Anyone who is interested in history, culture, nature and simply having fun – should visit Israel. Israel may be a very small country, but it is full of good things: cosmopolitan cities, pleasant towns, a flourishing countryside, gorgeous beaches, deserts, mountains and green parks. Its people are friendly and welcoming, the food is fresh and fabulous and there’s always something interesting to do: visit a historic site, go to a museum, suntan on the beach, do extreme sports, go shopping, party like crazy, dine out, see a show, visit the market or simply walk the streets and do some people-watching.
The people of Israel are probably its most interesting feature. A melting pot of various cultures (Israelis’ origins can range anywhere from Morocco, Poland, Iraq, Russia, Yemen, Germany, Turkey, France, India, Ethiopia, Spain, Hungary, Syria and more), some Jewish customs and traditions have become a general rule for all Israelis, while others depend on the place of origin. And that’s just speaking of Jewish traditions: add Arabs (Muslims and Christians) and Druze into the mix and you’re bound to have a fascinating if confusing, cultural experience in Israel. Even after going back home, you’ll remember Israeli people and culture – they’re simply unforgettable.
To give you a general idea of the culture of Israel, here a few pointers that will help you understand the curious phenomena you’ll be witnessing when visiting the country.
Religion in Israel – the basics
When traveling in Israel, it’s very useful to be familiar with Israeli customs and behaviors. Religion is quite a significant part of Israeli culture, probably more than it is in most Western countries. Here are some things you should know about religion in Israel:
- Judaism is Israel’s official religion, and 78% of the country’s inhabitants are Jewish. 18% of the people in Israel are Arab Muslims, 2% are Christians (mostly Arab Christians) and 1.6% are Druze (a small ethnoreligious group which has its own religion).
- Within Jewish Israelis, there are various religious affiliations: 49% are secular, 29% are traditional (practice most traditions but lead a semi-secular life), 13% are orthodox and 9% are ultra-orthodox. Orthodox and ultra-orthodox Israelis can be recognized by their modest clothing, which includes various headdresses (or wigs) and long skirts or dresses for women; and a kippah or a black hat for men. Ultra-orthodox men usually wear black suits and white button-down shirts.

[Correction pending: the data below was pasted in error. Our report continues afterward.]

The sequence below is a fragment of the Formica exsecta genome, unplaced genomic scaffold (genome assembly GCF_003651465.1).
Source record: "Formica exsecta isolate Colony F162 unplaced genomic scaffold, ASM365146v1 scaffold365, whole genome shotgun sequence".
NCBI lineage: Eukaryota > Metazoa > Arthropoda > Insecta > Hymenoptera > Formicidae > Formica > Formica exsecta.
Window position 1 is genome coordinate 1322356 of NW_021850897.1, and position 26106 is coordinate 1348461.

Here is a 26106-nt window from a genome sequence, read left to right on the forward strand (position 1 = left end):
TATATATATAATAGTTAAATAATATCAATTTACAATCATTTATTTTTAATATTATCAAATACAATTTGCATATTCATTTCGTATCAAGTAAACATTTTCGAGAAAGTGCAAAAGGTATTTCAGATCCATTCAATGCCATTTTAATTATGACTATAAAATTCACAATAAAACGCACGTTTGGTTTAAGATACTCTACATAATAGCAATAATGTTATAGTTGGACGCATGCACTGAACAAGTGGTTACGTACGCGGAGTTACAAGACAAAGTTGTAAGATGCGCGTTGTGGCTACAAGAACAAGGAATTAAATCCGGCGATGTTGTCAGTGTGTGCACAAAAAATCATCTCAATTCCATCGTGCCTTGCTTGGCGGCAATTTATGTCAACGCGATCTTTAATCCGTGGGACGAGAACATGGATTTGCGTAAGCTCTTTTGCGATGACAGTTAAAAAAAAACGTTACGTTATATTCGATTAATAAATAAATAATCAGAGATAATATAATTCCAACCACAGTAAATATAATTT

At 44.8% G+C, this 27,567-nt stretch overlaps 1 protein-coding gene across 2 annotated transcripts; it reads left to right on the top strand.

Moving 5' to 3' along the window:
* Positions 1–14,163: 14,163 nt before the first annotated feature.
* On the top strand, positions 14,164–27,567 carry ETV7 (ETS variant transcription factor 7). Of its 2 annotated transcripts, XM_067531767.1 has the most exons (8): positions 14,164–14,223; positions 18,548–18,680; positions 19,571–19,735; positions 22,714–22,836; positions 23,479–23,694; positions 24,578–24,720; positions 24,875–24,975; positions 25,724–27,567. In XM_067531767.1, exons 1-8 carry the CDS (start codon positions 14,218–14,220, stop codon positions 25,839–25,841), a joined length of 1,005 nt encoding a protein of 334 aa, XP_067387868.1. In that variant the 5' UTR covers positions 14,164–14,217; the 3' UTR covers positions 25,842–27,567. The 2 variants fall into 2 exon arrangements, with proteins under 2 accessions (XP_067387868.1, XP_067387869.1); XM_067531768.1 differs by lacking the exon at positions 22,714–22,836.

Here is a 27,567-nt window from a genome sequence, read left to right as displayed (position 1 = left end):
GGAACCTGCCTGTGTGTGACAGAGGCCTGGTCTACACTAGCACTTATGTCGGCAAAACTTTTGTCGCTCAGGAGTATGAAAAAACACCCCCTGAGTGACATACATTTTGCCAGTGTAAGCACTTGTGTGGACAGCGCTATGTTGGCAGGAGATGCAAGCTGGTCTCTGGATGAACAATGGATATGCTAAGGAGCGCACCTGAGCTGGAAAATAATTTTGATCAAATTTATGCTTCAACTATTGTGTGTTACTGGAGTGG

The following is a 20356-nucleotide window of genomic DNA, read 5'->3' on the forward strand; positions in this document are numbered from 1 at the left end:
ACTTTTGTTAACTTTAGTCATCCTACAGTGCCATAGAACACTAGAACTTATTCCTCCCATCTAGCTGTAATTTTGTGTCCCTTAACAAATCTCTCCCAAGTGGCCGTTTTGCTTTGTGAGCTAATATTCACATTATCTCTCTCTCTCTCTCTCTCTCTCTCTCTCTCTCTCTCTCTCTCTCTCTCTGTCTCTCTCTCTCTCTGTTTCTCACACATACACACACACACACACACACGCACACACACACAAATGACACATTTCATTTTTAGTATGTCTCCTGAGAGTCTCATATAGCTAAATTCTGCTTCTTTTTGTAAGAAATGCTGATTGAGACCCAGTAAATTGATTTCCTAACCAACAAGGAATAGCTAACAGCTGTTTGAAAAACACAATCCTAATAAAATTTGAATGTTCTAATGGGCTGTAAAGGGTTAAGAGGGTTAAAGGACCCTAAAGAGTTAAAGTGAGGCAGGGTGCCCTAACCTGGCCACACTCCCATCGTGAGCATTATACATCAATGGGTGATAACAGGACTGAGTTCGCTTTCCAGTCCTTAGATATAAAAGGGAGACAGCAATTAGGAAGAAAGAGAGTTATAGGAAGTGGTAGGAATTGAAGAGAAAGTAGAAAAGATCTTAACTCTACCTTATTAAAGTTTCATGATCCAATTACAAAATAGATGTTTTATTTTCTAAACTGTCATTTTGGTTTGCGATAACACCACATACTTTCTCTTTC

- Jerusalem is highly important to Jews, Muslims, and Christians alike as it is home to historic sites with special significance to all three religions.
- For religious reasons, Israel observes the Shabbat, which means that Saturday is the national day of rest. From sunset on Friday to sunset on Saturday all stores are closed and no public transport is operating except for taxis.
- Many Israelis, including secular Israelis, eat only kosher (food that conforms to Jewish dietary laws, such as not mixing dairy and meat in the same meal). Many restaurants in Israel are kosher, which also means they are closed on Shabbat. However, non-kosher restaurants are also quite easy to find, especially in big cities like Tel Aviv.
- When visiting religious sites or mostly religious cities (such as Bnei Brak or certain parts of Jerusalem), men and women should dress modestly. For men, this means a kippah or at least a baseball cap; and not wearing shorts or going shirtless. Women should dress in a way that doesn’t expose their shoulders or legs.
Travel etiquette, or, how to communicate with Israelis
Most Israelis know at least some basic English and will do their best to communicate with you if you ask them for directions or any other kind of help, but will also highly appreciate it if you make an effort to learn some basic Hebrew words, such as:
- “Shalom” (hello/goodbye, also means “peace”)
- “Toda” (thank you)
- “Slicha” (sorry/excuse me)
- “Sababa” (Israeli slang meaning “okay” or “it’s all good”)
- “Kama Ole?” (how much does it cost?)
Israelis can be very direct, but this is simply how they communicate and does not necessarily mean anything negative. Here are some things you might encounter when communicating with Israelis:
- During a conversation, eye contact is very important. It is good to reciprocate.
- Conversations can become boisterous, accompanied by frequent hand gestures.
- They are likely to ask personal questions about your career and lifestyle and will share similar information with you. In Israel, these are legitimate topics for discussion, even among strangers
- They speak to strangers freely while standing in line or waiting at a bus station
Don’t worry – just enjoy Israeli hospitality
While the customs related above might seem foreign or even alarming to you, there is no reason to worry. Most Israelis are very kind, hospitable and accommodating, and will often go out of their way to help you and make you feel comfortable. In addition, modern Israeli culture is quite westernized, and you’ll find that most people are well familiar with international brands, personalities, TV shows and foods; you won’t feel a stranger for too long.
Originally posted at DeadSea.com.